BT confirmed for Suffolk as every property guaranteed 2 Mbps
For those who believe BT winning the BDUK contracts is a bad thing it is a sad day as BT wins the contract for the USC and superfast coverage of Suffolk. For those just looking for better broadband and with little concern over who builds it, the news that the slowest connection will be 2 Mbps and that only 2% will have speeds less than 5 Mbps.
Suffolk County Council has confirmed the awarding of the contract to provide better broadband for Suffolk to BT, the council putting in £11.68m, matching the BDUK funding, with BT providing the balance to make a total of £40m of spending. As a result of this investment and the commercial roll-outs already underway in the county the situation with regards to broadband speeds is as follows:
- 85% of premises will get superfast broadband at speeds of 24 Mbps or faster
- 5% will get broadband speeds above 10 Mbps and below 24 Mbps
- 8% will receive speeds between 5 Mbps and 10 Mbps
- 2% will receive speeds between 2 Mbps and 5 Mbps
- The minimum speed at any property will be 2 Mbps, as in 100% USC coverage
The £40m project covers some 135,650 properties across the county (39% of Suffolk), and 84% of these properties that currently get less than 2 Mbps now, will get a fibre based broadband service. We believe the speed improvements refer to what is available via an Openreach FTTC roll-out, so as 4G LTE services roll-out once the Ofcom 4G auction completes households may see further options for superfast broadband, and in 2013 those with the money to pay the higher fibre on demand install fees will also benefit from the reliability of a full fibre service, and its faster speeds.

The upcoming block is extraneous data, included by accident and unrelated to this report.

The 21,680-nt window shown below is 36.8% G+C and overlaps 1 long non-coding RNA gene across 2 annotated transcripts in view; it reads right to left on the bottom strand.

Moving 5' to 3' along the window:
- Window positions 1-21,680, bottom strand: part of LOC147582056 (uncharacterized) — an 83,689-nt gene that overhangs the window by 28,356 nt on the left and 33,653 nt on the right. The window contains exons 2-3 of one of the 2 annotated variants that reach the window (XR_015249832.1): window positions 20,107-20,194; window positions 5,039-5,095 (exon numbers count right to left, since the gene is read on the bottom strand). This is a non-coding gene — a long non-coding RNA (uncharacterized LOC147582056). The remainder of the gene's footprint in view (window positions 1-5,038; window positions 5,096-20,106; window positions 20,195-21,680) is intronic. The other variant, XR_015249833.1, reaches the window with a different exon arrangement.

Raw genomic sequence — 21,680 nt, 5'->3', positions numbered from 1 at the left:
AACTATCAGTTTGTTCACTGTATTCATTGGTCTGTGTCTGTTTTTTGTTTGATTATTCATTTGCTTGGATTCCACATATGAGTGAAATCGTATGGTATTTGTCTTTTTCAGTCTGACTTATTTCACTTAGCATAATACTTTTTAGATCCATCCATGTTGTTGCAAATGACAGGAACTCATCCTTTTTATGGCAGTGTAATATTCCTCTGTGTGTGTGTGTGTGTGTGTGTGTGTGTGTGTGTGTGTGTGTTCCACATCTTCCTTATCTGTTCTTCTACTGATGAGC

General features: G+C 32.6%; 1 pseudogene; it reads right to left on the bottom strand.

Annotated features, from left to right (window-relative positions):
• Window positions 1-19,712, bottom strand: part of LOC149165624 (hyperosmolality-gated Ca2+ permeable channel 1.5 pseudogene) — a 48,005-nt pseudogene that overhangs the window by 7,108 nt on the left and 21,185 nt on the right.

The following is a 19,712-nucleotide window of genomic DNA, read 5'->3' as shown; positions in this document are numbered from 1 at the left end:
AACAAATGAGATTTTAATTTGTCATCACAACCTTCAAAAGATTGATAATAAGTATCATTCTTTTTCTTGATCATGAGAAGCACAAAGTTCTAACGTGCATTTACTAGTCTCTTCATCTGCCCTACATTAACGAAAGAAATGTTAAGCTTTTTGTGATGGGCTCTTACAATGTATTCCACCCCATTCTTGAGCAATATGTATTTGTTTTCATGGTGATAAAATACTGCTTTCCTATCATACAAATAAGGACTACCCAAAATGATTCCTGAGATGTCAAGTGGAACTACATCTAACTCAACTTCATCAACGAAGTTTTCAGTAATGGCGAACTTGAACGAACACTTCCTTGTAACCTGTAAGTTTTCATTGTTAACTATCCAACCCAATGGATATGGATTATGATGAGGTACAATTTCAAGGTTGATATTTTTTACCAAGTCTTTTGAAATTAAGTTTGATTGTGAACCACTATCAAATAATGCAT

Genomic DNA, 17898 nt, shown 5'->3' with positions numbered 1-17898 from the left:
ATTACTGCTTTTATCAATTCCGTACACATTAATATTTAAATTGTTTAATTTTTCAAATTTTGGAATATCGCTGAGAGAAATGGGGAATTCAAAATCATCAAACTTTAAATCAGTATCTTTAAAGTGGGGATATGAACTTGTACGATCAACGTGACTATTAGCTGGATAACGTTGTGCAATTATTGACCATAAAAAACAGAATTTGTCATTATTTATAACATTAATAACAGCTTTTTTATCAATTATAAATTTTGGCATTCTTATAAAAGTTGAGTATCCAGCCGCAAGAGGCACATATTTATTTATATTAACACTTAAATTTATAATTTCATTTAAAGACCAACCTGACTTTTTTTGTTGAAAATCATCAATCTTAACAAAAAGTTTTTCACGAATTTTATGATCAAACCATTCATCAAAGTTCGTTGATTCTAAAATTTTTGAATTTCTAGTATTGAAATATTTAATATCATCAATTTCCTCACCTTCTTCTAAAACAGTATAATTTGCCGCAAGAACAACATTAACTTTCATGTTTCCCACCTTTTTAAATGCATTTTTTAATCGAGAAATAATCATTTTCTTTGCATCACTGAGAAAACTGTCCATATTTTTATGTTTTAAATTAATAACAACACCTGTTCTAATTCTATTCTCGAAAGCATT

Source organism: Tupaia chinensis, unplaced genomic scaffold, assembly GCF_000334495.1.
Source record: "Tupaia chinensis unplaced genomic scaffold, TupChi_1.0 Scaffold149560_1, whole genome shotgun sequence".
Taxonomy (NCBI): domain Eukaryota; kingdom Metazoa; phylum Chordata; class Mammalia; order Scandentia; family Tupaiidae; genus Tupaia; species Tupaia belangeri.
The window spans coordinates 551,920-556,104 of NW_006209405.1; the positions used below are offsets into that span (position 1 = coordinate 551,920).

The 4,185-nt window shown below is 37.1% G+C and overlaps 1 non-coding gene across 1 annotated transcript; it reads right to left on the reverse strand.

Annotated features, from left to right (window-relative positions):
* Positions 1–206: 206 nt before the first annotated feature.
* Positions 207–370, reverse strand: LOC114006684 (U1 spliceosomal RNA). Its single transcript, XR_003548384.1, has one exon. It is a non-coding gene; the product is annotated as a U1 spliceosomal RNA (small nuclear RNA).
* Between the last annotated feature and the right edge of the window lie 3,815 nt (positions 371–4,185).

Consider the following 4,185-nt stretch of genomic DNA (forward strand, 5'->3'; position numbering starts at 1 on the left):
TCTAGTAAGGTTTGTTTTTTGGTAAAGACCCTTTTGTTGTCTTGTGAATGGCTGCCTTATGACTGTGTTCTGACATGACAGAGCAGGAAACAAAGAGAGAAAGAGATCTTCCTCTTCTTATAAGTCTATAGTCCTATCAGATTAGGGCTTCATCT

Interestingly the timeline for spending the £40m suggests that this is the total investment for the next 15 years, which raises the question whether the County Council has decided to not try and pursue any of the potential EU funding for 2020 targets and forego any money from the £20m RCBF funding. Fifteen years is a long time in the broadband world, in fact 15 years ago broadband was more like a lab experiment that had escaped the lab cages to the odd street. Perhaps this time frame reflects what we would expect to be the time when BT is expecting to start ripping out the remainder of its copper network, and move to a fully fibre based network for both broadband and telephone services.